As it is impossible for any man to love an unknown object–so it cannot be expected that Christ should be supremely precious unto us, unless we know Him to be excellent and desirable, beyond whatever may be compared with Him. We shall not esteem Him above all things–if we have not elevated views of His transcendent worth. Our esteem of Him rises in proportion to the knowledge we have of Him. Godly men therefore ardently desire to increase in the knowledge of Him–that their affections may be more intensely fixed upon Him.
That love, which has but created things for its object, is degrading to the soul. It is a cleaving to that which can neither give happiness to our souls, nor repose to our minds. For to love any object ardently, is to seek our felicity in it, and to expect that it will answer our desires. It is to call upon it to fill that deep void which we feel in ourselves, and to imagine that it is capable of giving us the satisfaction we seek. It is to regard it as the resource of all our needs, the remedy of all the troubles which oppress us, and the source of all our happiness. Now, as it is God alone in whom we can find all these advantages, it is a debasing of the soul, it is idolatry to seek them in created objects! “I consider everything a loss compared to the surpassing greatness of knowing Christ Jesus my Lord, for whose sake I have lost all things. I consider them rubbish, that I may gain Christ!” Philippians 3:8
If Christ is truly precious to us–we shall be induced to devote our souls and our bodies, our talents, our abilities and our faculties–as a living sacrifice to Him. To contemplate His adorable perfections will be our highest joy. We shall be ready to obey Him–in opposition to all the threats and the solicitations of men. We shall rely upon Him, though all outward appearances seem to be against us. We shall rejoice in Him, though we have nothing else to comfort us. If we enjoy health and plenty, friends and reputation, the Lord is still the object of our earnest desires and our supreme delight. “Whom have I in heaven but you? There is none upon earth that I desire besides you! As the deer pants for the water-brooks, so longs my soul after you, O God. My soul thirsts for God, for the living God!”
“Therefore, do not cast away your confidence, which has great reward.” Hebrews 10:35
The writer of Hebrews has spent the first 10 chapters extolling the greatness of Christ as High Priest and the eternal sufficiency of His sacrifice for sin. He contrasts that with the Jewish sacrificial system instituted by God through Moses, which required repeated sacrifices, year after year.
I have tried to imagine what it would be like to have one day during the year when atonement was made for sins, and the rest of the year to feel the burden of them on my conscience. What a heavy weight that must have been. But here we read that Christ has “perfected forever those who are being sanctified” (10:14). His work on Calvary was a complete work, and at the very moment of my salvation, I stand perfect (through Christ) before God. Even though there are many, many things that God will change in me from that day until the day of my death, I can “draw near with a true heart in full assurance of faith, having my heart sprinkled from an evil conscience…” (10:22).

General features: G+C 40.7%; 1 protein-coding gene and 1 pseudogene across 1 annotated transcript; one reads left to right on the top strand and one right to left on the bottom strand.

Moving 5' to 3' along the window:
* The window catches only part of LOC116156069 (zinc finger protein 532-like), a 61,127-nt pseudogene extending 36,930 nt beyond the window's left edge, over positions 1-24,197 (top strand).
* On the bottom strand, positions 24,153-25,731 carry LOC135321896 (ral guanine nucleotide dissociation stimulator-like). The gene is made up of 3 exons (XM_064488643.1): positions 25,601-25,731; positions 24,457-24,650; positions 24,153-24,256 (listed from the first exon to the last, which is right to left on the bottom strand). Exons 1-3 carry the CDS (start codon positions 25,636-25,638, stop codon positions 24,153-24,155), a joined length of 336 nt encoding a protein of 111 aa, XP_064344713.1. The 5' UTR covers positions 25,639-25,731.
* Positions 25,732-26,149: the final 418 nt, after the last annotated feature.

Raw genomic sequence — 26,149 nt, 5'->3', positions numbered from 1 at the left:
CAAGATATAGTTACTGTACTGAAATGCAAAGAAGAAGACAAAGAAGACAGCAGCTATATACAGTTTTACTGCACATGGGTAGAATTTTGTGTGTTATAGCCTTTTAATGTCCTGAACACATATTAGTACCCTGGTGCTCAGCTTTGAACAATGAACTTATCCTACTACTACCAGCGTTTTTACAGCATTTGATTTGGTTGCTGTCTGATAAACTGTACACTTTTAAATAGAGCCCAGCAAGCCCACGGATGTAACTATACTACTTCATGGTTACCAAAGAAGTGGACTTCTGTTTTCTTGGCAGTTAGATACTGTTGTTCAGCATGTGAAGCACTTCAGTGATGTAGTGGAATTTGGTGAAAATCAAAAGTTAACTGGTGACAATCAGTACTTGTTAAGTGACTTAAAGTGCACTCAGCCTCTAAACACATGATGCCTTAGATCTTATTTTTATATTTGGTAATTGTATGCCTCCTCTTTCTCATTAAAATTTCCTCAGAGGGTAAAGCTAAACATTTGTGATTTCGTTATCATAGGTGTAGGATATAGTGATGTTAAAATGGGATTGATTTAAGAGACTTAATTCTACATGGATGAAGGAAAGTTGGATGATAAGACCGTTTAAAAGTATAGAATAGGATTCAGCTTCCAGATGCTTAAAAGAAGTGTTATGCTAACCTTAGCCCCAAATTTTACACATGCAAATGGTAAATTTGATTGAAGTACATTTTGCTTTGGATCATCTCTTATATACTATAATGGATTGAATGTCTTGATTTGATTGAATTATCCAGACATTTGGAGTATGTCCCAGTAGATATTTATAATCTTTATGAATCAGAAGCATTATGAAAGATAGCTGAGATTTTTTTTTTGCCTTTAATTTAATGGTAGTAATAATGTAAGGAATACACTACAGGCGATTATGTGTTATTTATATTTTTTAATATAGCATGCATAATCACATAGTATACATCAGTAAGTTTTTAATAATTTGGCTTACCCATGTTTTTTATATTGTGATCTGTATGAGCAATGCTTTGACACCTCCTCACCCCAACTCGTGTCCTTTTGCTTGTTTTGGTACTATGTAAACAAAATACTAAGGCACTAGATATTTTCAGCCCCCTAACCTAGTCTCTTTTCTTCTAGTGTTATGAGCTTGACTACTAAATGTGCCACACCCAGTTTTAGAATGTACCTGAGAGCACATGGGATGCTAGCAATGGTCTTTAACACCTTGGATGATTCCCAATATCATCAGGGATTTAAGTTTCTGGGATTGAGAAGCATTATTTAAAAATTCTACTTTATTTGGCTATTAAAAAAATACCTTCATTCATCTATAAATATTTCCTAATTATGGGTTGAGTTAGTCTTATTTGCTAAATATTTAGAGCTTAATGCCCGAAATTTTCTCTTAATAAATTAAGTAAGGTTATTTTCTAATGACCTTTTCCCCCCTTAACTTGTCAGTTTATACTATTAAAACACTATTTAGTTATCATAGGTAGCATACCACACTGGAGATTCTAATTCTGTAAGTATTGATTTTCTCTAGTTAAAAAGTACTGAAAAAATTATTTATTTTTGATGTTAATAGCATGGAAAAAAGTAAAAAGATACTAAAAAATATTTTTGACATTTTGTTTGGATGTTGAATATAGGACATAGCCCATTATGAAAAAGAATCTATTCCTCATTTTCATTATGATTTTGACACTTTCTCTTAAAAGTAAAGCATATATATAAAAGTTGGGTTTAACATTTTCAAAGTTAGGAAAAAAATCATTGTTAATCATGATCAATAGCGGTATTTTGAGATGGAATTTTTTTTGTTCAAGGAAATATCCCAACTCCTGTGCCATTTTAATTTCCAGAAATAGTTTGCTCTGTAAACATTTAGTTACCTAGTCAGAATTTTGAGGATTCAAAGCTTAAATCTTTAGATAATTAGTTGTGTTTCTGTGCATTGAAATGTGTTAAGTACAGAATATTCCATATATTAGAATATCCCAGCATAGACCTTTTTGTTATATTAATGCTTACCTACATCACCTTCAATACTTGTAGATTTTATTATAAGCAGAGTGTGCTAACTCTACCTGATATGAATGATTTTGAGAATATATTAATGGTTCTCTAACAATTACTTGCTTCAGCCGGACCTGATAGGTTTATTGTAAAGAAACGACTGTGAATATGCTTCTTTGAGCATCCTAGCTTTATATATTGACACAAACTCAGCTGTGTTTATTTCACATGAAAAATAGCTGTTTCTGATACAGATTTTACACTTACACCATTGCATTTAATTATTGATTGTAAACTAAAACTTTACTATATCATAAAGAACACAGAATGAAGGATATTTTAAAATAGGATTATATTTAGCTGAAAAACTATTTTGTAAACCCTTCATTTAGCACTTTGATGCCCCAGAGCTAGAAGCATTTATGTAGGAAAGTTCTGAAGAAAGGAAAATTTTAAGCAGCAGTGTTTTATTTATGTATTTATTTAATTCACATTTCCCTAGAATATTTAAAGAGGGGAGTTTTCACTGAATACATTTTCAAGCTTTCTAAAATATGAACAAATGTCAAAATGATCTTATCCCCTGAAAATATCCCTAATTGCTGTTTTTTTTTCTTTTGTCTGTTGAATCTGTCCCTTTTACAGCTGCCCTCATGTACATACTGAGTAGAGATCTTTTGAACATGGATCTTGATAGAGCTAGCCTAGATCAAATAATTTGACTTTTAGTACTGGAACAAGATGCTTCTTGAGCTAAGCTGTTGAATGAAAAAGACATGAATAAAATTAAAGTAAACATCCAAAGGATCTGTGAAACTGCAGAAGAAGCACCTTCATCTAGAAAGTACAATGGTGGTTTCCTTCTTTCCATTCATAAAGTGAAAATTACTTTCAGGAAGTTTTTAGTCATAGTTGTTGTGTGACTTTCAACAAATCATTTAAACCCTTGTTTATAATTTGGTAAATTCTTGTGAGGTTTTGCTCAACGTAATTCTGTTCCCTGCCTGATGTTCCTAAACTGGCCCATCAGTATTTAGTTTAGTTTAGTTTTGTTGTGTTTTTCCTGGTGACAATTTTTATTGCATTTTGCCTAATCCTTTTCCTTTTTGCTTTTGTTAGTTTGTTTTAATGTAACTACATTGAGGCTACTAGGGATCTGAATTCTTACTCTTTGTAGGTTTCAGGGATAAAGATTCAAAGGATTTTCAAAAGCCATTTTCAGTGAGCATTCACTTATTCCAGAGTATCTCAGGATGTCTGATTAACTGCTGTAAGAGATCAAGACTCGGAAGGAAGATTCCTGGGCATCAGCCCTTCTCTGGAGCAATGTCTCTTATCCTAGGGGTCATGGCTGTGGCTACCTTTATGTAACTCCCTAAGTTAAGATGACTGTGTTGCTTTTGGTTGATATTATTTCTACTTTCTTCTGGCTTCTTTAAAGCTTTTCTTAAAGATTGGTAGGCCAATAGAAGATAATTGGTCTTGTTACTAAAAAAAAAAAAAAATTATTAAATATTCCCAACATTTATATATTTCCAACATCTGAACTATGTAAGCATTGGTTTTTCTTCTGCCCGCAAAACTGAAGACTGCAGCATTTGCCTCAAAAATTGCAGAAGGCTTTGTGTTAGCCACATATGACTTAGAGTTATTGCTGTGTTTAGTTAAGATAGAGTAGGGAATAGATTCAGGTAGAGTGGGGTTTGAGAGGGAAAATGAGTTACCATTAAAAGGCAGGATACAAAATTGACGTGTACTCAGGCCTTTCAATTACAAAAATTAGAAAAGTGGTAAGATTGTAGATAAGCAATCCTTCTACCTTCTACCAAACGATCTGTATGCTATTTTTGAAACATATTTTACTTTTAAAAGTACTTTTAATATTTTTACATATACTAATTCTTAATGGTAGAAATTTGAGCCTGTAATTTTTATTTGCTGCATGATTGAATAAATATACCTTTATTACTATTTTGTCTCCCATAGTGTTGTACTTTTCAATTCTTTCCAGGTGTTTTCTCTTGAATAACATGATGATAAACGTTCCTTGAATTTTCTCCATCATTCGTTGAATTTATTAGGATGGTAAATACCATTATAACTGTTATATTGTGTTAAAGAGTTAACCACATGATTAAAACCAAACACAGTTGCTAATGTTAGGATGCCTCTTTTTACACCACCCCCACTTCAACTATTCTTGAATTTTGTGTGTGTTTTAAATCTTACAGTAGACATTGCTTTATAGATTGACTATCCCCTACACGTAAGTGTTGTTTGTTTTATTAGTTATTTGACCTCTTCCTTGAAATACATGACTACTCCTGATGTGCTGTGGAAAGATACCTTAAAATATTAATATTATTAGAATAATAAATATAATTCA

I have never before grasped the impact such a reality would have had upon the Jewish people who turned to Christ. No more waiting for the Day of Atonement when only the high priest could go into the holy of holies. Now they lived in the freedom of the Day of Atonement everyday.
This was a tremendously important thing for the Jewish Christians to understand, and especially as they were experiencing persecution for their faith, as the later part of chapter 10 seems to indicate.
It must have been difficult for the early Jewish Christians to have been ostracized and excluded from the religious community that they had grown up with and that had been such an important part of their lives. Now they were excluded, hated and persecuted. It would have been tempting for them to try to incorporate Christ into their Judaism.
But as the writer of Hebrews exhorts them to endure, he does so by reminding them of the wonderfully complete work of their new High Priest and the better things they have in Jesus Christ.
How thrilling to realize that the work has been done. So we can have confidence in the sufficiency of the sacrifice of Christ, forever completed on Calvary.
It is finished.
One thing is needful. These are the words of Jesus (Luke 10:42). That one thing is fellowship with Him. That is the one thing that I need. I don’t always know that as fully as I should and other things begin to creep in and crowd out the one thing.